Maggie, don't dismiss the 1.2 16v Punto. They manage to get 80hp out of that small unit and that should give the car a good turn of speed. They are also using this unit in the new FIAT Stilo, whereas most of its competitors start at 1.4 engines, it uses the 1.2 16v from the Punto.
Re: data on pedals, car seats, steering position - John B
It is not possible to generalise even for peoiple of the same height - because every one who is 5ft 1in will not have the same leg length nor arm length.

One of the best sources of information on car seating layout data is given at

A SURVEY OF WHEEL AND PEDAL LAYOUT, HEADROOM AND KERBHEIGHT

IN CURRENT MOTOR CARS

click here
Re: data on pedals, car seats, steering position - Maggie Wood
John,
The information you hve posted is extremely interesting. I hate to sound thick but can you explain why wheel offset and wheel angle have an impact on the seating position. It is simply that I would like to understand the concept a little better. The VW polo 00 which I had comes out as as having low in one and none in the other and it was bl...... uncomfortable to drive. Explanations gratefully received.
Re: data on pedals, car seats, steering position - KB
John B, A useful site which should be of interest to Maggie.

It seems to speak well of the Yaris with a good seat height and no offset's.

KB.
Re: data on pedals, car seats, steering position - KB

Neil wrote...........



Author: Neil (195.127.44.---)
Date: 28-02-02 08:04

She bought a Fabia estate and hasn't looked back.

She obviously doesn't do much reversing then? :-)
Re: Joker - Neil
I realised as I hit the Post button that there would be some comment about looking back. Thanks for pointing it out to everyone!

I expected something along the lines of her being too short to adjust the rear-view mirror. . .
Re: Seat data web site - John B
Maggie: for answers to your question,
go to the home page click here
( www.car-seat-data.co.uk/)

where you will find links to:
Data on wheel and pedal layout of cars. Papers on driving position
Associated sites
Contact Information
About the author
Comments and Suggestions

See if your questions are answered there, otherwise use the "contact" button on there to ask the author for help. The wheel offset and wheel angle basically cause your spine to twist and result in backache.

Another site worth looking at is the Loughborough University site
click here
(www.lboro.ac.uk/departments/cd/docs_dandt/research...m)

With regard to the Yaris auto, a neighbour who is just under 5ft (and has a "bad hip" and has difficulty walking, drives one and is very pleased with it.
Re: Seat data web site - Maggie Wood
JB Thanks again. The sites have comprehensive info which I have printed off and will study in more depth.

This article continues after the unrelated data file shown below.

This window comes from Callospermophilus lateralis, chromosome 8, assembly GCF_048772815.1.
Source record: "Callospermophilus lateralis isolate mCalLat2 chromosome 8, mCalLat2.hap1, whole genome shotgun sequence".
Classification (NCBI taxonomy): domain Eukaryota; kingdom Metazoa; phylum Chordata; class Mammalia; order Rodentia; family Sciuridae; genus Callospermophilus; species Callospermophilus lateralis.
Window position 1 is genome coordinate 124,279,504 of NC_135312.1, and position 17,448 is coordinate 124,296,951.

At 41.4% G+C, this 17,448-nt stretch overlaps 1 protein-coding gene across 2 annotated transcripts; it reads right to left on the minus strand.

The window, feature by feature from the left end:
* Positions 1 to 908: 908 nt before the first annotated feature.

M
Re: Seat data web site - Julian Lindley
Maggie,

All the previous advice given by fellow contributors is correct and helpful, but your problem is how to distill it and resolve the problem as simply as possible.


Suggestion:

You have to form a view as to what in the past has provided you with a seat that is your comfort ideal and why. This may take a little while, but the ergonomics could include:

Seat fore/ard adjustment range, plus increments between.
Steering wheel angular adjustment.
Backrest rake adjustment.
Rake of horizontal seat squab (I find this very uncomfortable on some cars)
Seat upholstery firmness
Height of seat above floor (some are adjustable)
Seat width. (I have found sporty seats on mid price cars very uncomfortable indeed because of width, and I am slim.)
Car type re seat position: Forward control, Sports, 4x4 sit up and beg and Std car.

My wife is also 5'- 1" and finds that she has to get very close to the steering wheel to drive our Astra, but is fine using our new type Mercedes C class which has an auto box. The clutch pedal is therefore not influential re seat position as it is for her on the Astra.

When you have a shortlist, hire each one, and do a long journey that will include motorways aswell as urban driving.

You will have to be methodical in your approach to this, and it will require some additional resource. A quick survey followed by purchase will almost certainly disappoint.

Good luck

Julian L
Re: Seat data web site - Julian Lindley
Maggie,

I forgot to add that in my experience the smaller the car the poorer the quality of the ride you will experience from it. Pitching can be a particuar issue.

Regards,

Julian L
Re: Seat data web site - Maggie Wood
Julian
I have been pretty lucky with being able to get the cars for at least 24 hours. So far have tried, Stilo - 2 days but didn't have the opportunity to do more than travel to work and back - 38 miles per day, A3 - 24 hours and knew after about 1.5 hours that it was too uncomfortable for me, Alpha 147 - 4 days - pretty comfortable but not sure about selespeed and currently testing Honda Civic which I have had for 4 days and intend to give a good run out on Saturday - again so far not that impressed. Thanks for your advice. got a Corolla next but was thinking of changing for the Yaris given the good feedback so far.
Will keep you posted.
Maggie
Re: Seat data web site - Fred Stoat
Try a Focus - remarkable seats and ride quality, won't appeal to badge snobs with more money than sense though.